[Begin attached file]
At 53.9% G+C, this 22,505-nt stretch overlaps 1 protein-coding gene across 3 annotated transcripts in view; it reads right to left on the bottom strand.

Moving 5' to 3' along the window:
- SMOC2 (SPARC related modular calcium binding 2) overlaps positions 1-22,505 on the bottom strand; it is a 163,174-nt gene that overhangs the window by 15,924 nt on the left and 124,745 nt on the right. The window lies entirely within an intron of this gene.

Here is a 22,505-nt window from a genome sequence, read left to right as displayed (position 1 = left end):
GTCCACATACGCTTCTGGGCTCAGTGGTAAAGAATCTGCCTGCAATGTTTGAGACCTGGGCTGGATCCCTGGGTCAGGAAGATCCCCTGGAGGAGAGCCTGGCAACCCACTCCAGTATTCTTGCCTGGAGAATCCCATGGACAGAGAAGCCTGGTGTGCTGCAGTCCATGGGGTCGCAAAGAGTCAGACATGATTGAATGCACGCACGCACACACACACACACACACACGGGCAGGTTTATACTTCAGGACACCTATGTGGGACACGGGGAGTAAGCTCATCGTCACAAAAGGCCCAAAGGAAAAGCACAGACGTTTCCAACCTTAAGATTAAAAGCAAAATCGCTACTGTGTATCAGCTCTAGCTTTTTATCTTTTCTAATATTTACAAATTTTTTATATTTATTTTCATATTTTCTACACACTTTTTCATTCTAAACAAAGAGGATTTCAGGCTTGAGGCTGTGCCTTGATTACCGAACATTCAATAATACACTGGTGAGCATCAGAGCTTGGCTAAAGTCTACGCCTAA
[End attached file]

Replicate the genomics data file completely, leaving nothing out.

At 53.9% G+C, this 22,505-nt stretch overlaps 1 protein-coding gene across 3 annotated transcripts in view; it reads right to left on the bottom strand.

Moving 5' to 3' along the window:
- SMOC2 (SPARC related modular calcium binding 2) overlaps positions 1-22,505 on the bottom strand; it is a 163,174-nt gene that overhangs the window by 15,924 nt on the left and 124,745 nt on the right. The window lies entirely within an intron of this gene.

Here is a 22,505-nt window from a genome sequence, read left to right as displayed (position 1 = left end):
GTCCACATACGCTTCTGGGCTCAGTGGTAAAGAATCTGCCTGCAATGTTTGAGACCTGGGCTGGATCCCTGGGTCAGGAAGATCCCCTGGAGGAGAGCCTGGCAACCCACTCCAGTATTCTTGCCTGGAGAATCCCATGGACAGAGAAGCCTGGTGTGCTGCAGTCCATGGGGTCGCAAAGAGTCAGACATGATTGAATGCACGCACGCACACACACACACACACACACGGGCAGGTTTATACTTCAGGACACCTATGTGGGACACGGGGAGTAAGCTCATCGTCACAAAAGGCCCAAAGGAAAAGCACAGACGTTTCCAACCTTAAGATTAAAAGCAAAATCGCTACTGTGTATCAGCTCTAGCTTTTTATCTTTTCTAATATTTACAAATTTTTTATATTTATTTTCATATTTTCTACACACTTTTTCATTCTAAACAAAGAGGATTTCAGGCTTGAGGCTGTGCCTTGATTACCGAACATTCAATAATACACTGGTGAGCATCAGAGCTTGGCTAAAGTCTACGCCTAA